Lesson Topics
  1. Understanding the process of approximations
  2. Defining complex spaces using approximations
  3. Routes, Areas, Movement and Profile/People definitions
  4. Establishing the arrival profile
  5. Establishing crowd profiles
  6. Using RAMP analysis for planning and managing crowds
  7. How this was used to evaluate mass gatherings (case study)

6. Crowd monitoring

The goal of this module is to demonstrate how models can assist in decision support when they are integrated into the control room monitoring systems. We outline how to use the principles of influencing crowd behaviour for crowd safety management. We highlight the problem of control room perceptions and how to enhance the detection of potential crowd problems in the control room.

    Lesson Topics
  1. Inattentional blindness
  2. Change blindness
  3. Peripheral vision blindness
  4. Influencing crowd behaviour
  5. Crowd crazing
  6. Influences of social media on crowds
  7. How crowd behaviour is manipulated by marketing companies

7. Queueing systems

The focus of this module is to establish the principles of how queues form and how crowds react in queueing systems. We outline the balance between safety (screening/searching) and security coupled with the crowd risks when queueing regimes are changed. We cover the principles of queueing behaviour, psychology and dynamics. We introduce the delegates to the general queueing model formula for determining queue build up over time. We focus on the balance between crowd safety and crowd security.

    Lesson Topics
  1. Queueing behaviour
  2. Queueing systems
  3. Balancing safety and security for events/venues/sites
  4. Ingress (arrival rates)
  5. Egress queuing systems
  6. Site design for queueing systems
  7. Using the queueing models

8. Risk analysis

In this module, we introduce the students to the issues of public perceptions of risks, the professional perception of risk and issues related to risk reporting. We introduce the concepts of risk and congestion mapping for places of public assembly.

    Lesson Topics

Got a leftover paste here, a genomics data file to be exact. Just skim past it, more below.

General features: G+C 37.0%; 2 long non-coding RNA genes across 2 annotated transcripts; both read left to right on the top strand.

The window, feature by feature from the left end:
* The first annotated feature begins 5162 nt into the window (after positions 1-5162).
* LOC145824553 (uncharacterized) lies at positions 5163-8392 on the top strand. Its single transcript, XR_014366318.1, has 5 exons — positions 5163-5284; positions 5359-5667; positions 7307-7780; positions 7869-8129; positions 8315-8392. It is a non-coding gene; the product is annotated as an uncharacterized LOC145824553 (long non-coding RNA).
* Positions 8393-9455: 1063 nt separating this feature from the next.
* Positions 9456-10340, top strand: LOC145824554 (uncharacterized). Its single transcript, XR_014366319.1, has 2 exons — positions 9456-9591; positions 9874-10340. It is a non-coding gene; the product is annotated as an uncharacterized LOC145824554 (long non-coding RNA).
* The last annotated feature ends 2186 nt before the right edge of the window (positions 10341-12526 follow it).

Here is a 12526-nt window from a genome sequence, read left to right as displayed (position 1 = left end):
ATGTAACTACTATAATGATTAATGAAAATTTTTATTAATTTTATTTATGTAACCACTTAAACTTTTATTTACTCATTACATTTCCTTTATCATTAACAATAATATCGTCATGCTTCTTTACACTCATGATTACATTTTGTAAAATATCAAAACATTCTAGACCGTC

1. How the public perceives risks
  2. How professional perceive risk
  3. Key elements in risk awareness
  4. Risk analysis during incident investigation
  5. How the public understand risks (examples)
  6. Key risk liabilities
  7. The risk analysis process
  8. Problems with information in the risk analysis
  9. How to capture and communicate risks
  10. Using the risk mapping for event planning/management

9. Site design

In this module, we review how crowd move around sites, how to construct a connection diagram and how to use this for site design. We outline the principles of using a basic connection diagram to assess crowd dynamics within a complex site.

    Lesson Topics
  1. Network modelling
  2. Braess’s paradox
  3. How to recognise Braess’s paradox
  4. Modelling the Olympics site (1)
  5. Calculating the minimum width of a route
  6. Modelling the Olympic site (2)
  7. Exhibition application

10. Site egress analysis

The objective of this module is to facilitate an event egress problem for the students to risk assess. The students are provided with a case study and introduced to the site dimensions and taken through a guided application of the risk assessment.

    Lesson Topics
  1. How to read maps/plans and apply data to a case study
  2. How to model a site
  3. How to communicate the risks
  4. How to address key safety issues on a case study

11. Emergency response

Determining the resources required to provide optimal resource cover for a complex site has proven to be a very effective tool for cost-effective site cover. In this lecture, we cover the principles of using connection diagrams to determine optimal, cost-effective, resource deployment. In this module, we demonstrate how to apply the principles of network analysis to the problem of reducing the emergency response time for a complex site.

    Lesson Topics
  1. Network analysis
  2. Time evaluation
  3. Minimum response time analysis
  4. Average response time analysis